Covid and pricy rent lead to empty streets in Itaewon
Hit with high rents and Covid-19 cluster infections, the once voguish Itaewon area in central Seoul is now facing difficulties.
Many may remember Itaewon as a vibrant neighborhood, swarming with people of all ages and nationalities. But that Itaewon has become the stuff of legend.
Today, the streets of Seoul's international district are barren.
There are hardly any people on the streets, and empty shops are plastered with signs looking for renters.
In the few shops that do remain open, the owners spend hours with their necks craned toward the occasional passersby.
A 46-year-old restaurant owner, Ms. Lee, said that her diner is going through one of its toughest times in the seven years that she has been in Itaewon.
"The restaurant couldn't handle the sudden drop in revenue last year, so we had to cut back the number of employees," Lee said.
Lee is not ready to leave Itaewon just yet, but she may have to take greater measures in order to keep her business afloat.
"We simply cannot afford a 10-million-won [$8,600] rent, and if I am to continue my business here, I think I will have to get a loan," she said. "All my hopes are pinned on the Covid-19 herd immunity that the government says can be achieved by November."
According to the Seoul City Shopping District Analysis Service, Itaewon's 2021 first quarter sales revenue dropped 82 percent from its 2019 first quarter sales revenue.
Other similar shopping districts in Seoul such as those in Hongdae, Konkuk University and Gangnam Station, each faced 49 percent, 48 percent and 41 percent drops in revenue, respectively.
Nonetheless, no location recorded as steep a dive in turnover as that of Itaewon.
As sales revenue plunged, many shops in Itaewon's shopping districts were cleared out.
The percentage of vacant space in Itaewon's shopping districts in the second quarter of 2021 was 31.9 percent. This is nearly five times higher than Seoul's average rate of vacancies, which is 6.5 percent.
Itaewon's period of stagnation actually began in 2018, when the U.S. Army Garrison moved out of Yongsan District, central Seoul.
The relocation of the U.S. Forces Korea drastically downsized the foreign population in Itaewon, located in the same district.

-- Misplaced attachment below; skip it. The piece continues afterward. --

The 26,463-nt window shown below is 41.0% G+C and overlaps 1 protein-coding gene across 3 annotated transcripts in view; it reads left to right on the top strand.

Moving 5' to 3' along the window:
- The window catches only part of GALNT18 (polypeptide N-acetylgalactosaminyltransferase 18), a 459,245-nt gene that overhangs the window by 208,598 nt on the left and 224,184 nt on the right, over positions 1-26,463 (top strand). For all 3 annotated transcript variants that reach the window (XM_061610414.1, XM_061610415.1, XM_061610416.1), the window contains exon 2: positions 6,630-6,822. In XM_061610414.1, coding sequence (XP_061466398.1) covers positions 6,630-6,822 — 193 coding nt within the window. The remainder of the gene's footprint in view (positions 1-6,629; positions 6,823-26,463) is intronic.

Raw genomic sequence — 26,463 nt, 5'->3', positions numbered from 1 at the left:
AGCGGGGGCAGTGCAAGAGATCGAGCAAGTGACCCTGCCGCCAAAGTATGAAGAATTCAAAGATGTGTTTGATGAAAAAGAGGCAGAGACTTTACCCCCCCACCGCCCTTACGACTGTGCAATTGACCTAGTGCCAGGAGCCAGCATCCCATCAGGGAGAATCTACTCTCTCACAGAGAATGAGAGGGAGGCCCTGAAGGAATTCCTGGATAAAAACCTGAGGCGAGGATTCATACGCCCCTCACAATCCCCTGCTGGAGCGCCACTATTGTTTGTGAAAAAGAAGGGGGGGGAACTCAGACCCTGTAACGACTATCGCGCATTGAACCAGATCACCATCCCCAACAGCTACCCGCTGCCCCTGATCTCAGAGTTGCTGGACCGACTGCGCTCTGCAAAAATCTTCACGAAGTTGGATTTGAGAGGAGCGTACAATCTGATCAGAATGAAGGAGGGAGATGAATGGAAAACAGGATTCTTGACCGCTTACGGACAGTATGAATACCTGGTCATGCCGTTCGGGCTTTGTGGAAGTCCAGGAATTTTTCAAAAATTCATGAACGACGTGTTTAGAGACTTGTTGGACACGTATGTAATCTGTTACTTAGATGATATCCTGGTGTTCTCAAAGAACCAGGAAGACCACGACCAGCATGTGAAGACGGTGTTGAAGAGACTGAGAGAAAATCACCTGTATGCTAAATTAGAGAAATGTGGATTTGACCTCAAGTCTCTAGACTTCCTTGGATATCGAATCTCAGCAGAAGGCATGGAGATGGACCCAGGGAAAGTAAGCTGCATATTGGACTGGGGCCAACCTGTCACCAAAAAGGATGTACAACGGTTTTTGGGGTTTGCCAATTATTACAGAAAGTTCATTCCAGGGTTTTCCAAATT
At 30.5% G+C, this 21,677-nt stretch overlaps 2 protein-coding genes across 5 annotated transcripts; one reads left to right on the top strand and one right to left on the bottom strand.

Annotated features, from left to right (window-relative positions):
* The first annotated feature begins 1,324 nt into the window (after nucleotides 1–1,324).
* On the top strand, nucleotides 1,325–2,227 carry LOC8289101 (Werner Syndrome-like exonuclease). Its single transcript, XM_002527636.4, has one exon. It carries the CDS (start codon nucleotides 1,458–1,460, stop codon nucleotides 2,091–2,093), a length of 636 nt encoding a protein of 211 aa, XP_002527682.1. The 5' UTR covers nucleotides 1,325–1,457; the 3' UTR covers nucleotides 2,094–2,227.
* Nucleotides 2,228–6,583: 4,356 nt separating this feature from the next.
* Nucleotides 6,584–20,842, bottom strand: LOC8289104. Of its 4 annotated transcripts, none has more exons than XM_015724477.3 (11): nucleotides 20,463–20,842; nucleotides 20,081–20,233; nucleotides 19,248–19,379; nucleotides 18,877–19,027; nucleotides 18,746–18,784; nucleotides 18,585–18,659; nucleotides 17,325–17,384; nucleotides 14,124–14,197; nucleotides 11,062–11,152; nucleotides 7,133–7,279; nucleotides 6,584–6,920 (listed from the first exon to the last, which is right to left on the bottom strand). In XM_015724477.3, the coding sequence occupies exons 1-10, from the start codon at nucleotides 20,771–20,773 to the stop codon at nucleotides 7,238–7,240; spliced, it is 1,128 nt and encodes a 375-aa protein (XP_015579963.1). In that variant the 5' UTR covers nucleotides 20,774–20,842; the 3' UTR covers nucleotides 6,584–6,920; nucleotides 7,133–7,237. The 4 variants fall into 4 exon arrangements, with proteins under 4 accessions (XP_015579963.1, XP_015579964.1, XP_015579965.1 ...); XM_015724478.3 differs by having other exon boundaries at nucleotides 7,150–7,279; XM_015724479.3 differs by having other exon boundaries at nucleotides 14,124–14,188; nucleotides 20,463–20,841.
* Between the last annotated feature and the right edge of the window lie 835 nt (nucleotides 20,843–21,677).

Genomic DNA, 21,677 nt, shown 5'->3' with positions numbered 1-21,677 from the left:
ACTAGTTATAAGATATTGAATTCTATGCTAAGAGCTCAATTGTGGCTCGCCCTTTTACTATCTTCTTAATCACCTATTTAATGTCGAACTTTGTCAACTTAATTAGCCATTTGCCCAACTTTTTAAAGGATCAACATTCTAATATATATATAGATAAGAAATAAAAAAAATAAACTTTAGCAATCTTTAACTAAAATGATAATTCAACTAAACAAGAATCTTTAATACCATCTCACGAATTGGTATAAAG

Consequently, Itaewon lost some of its hip and multicultural vibe that had previously given the neighborhood its unique character.
Moreover, the neighborhood underwent rapid gentrification.
Stores and restaurants that were unique to Itaewon closed down when they could no longer afford the sky-high rent prices that go together with Itaewon's popularity. Meanwhile, big brand names moved into their places.
"When the business was at its peak, rent doubled from 1.5 million won to 3 million won," said a 60-year-old real estate agent in Gyeongnidan-gil, Itaewon.
"Itaewon lost its charm with the young people when these unique locations were replaced with big businesses."
More recently, Itaewon was stigmatized as a hot spot for Covid-19 after cluster infections broke out at the neighborhood's nightclubs and bars in May last year.
"People came to think of Itaewon as a virus-infested place, and the neighborhood now resembles a ghost city," said Kang Won-rae, a member of a famous '90s pop-duo Clone who closed his pub in Itaewon after the virus outbreak in the neighborhood.
"Nonetheless, all small business owners and self-employed workers always worked hard to adhere to social distancing rules by the government," Kang said.
As Itaewon suffers from a prolonged economic stagnation, Yongsan District Office plans to implement more aggressive programs to aid the neighborhood.
Yongsan District Office will launch "Yongsan District Friendly Leaseholder Support Program" in September, which offers cash rewards to leaseholders who lowered rent for small-sized business owners, according to a press release by the Yongsan District Office on Tuesday.
The district also plans to select 20 aspiring entrepreneurs for its "Itaewon Star Shop Project" which will offer support programs such as loans for rent and start-up consulting.
"If proper support such as government loans for store remodeling and limited free rent by the leaseholders can be provided to small-sized business owners, shopping districts in Itaweon may be revived," said Mr. Kang, a real estate agent in Yongsan District.
"Store owners also need to make efforts to follow the trend of the restaurant industry, which has been reorganized to mainly center on delivery."
BY PARK SA-RA, LEE JIAN [firstname.lastname@example.org]